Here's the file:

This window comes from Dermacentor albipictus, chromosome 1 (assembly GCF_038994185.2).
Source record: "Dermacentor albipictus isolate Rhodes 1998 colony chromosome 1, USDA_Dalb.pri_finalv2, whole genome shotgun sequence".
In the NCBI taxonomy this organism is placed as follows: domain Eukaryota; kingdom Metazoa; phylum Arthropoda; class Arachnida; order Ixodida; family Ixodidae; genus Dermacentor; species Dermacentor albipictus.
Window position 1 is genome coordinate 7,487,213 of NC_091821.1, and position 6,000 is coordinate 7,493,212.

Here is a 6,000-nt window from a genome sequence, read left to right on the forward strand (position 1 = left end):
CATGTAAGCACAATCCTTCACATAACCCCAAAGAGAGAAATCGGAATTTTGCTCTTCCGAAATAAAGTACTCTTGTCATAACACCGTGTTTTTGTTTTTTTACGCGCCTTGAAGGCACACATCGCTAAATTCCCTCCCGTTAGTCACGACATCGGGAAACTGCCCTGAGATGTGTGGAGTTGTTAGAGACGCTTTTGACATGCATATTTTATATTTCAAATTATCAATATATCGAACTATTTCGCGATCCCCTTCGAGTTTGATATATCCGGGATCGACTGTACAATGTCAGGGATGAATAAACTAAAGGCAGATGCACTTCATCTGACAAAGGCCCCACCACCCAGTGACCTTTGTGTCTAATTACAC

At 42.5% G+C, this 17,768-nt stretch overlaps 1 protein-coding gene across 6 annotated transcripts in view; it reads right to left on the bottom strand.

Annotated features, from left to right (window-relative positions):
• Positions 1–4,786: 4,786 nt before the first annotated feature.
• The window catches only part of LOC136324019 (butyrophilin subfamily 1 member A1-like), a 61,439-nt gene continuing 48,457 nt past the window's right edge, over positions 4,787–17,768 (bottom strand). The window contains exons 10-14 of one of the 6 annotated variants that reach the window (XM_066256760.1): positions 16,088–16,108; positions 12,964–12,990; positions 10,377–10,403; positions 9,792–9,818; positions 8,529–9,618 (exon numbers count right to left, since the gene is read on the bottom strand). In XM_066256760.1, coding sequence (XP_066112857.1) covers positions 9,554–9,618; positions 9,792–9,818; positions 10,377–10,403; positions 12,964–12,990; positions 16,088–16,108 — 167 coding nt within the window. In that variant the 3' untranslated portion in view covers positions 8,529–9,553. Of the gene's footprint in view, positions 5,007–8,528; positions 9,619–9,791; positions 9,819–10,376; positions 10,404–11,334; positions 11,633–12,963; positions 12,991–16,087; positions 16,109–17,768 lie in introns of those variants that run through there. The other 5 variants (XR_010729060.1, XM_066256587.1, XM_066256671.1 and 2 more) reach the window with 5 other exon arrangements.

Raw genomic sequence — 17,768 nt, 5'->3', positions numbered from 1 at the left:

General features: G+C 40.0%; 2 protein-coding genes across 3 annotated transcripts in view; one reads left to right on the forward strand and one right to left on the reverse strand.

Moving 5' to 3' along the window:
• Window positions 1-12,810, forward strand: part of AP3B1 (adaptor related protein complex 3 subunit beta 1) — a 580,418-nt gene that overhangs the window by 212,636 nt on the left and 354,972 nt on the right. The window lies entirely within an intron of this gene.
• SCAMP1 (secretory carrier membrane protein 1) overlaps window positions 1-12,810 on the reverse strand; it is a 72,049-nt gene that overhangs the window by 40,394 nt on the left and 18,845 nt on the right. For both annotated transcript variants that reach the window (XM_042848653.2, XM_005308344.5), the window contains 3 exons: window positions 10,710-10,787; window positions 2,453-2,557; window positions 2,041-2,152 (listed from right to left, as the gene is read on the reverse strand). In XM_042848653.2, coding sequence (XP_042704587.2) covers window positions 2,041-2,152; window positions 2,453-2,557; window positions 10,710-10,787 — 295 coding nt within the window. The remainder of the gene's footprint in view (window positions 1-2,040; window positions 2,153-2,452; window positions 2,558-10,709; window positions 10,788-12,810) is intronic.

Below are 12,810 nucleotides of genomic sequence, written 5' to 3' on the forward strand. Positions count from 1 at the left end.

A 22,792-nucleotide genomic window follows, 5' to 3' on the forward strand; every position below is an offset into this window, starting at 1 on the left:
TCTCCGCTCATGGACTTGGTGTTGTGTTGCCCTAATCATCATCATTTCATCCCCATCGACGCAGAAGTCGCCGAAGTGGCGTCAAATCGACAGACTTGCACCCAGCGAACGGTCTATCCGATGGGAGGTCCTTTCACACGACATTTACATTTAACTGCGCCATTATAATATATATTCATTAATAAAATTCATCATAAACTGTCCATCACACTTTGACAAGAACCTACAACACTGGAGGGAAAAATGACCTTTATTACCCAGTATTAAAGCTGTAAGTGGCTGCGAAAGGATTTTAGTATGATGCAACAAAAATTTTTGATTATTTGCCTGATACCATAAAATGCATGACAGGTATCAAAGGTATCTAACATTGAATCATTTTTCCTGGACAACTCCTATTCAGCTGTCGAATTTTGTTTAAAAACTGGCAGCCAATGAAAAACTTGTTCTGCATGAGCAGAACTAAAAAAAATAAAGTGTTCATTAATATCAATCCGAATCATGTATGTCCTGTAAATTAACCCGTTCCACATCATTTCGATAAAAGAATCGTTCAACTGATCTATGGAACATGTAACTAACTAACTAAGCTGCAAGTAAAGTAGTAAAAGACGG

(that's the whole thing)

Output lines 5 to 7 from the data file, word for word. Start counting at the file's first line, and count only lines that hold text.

Here is a 6,000-nt window from a genome sequence, read left to right on the forward strand (position 1 = left end):
CATGTAAGCACAATCCTTCACATAACCCCAAAGAGAGAAATCGGAATTTTGCTCTTCCGAAATAAAGTACTCTTGTCATAACACCGTGTTTTTGTTTTTTTACGCGCCTTGAAGGCACACATCGCTAAATTCCCTCCCGTTAGTCACGACATCGGGAAACTGCCCTGAGATGTGTGGAGTTGTTAGAGACGCTTTTGACATGCATATTTTATATTTCAAATTATCAATATATCGAACTATTTCGCGATCCCCTTCGAGTTTGATATATCCGGGATCGACTGTACAATGTCAGGGATGAATAAACTAAAGGCAGATGCACTTCATCTGACAAAGGCCCCACCACCCAGTGACCTTTGTGTCTAATTACAC

At 42.5% G+C, this 17,768-nt stretch overlaps 1 protein-coding gene across 6 annotated transcripts in view; it reads right to left on the bottom strand.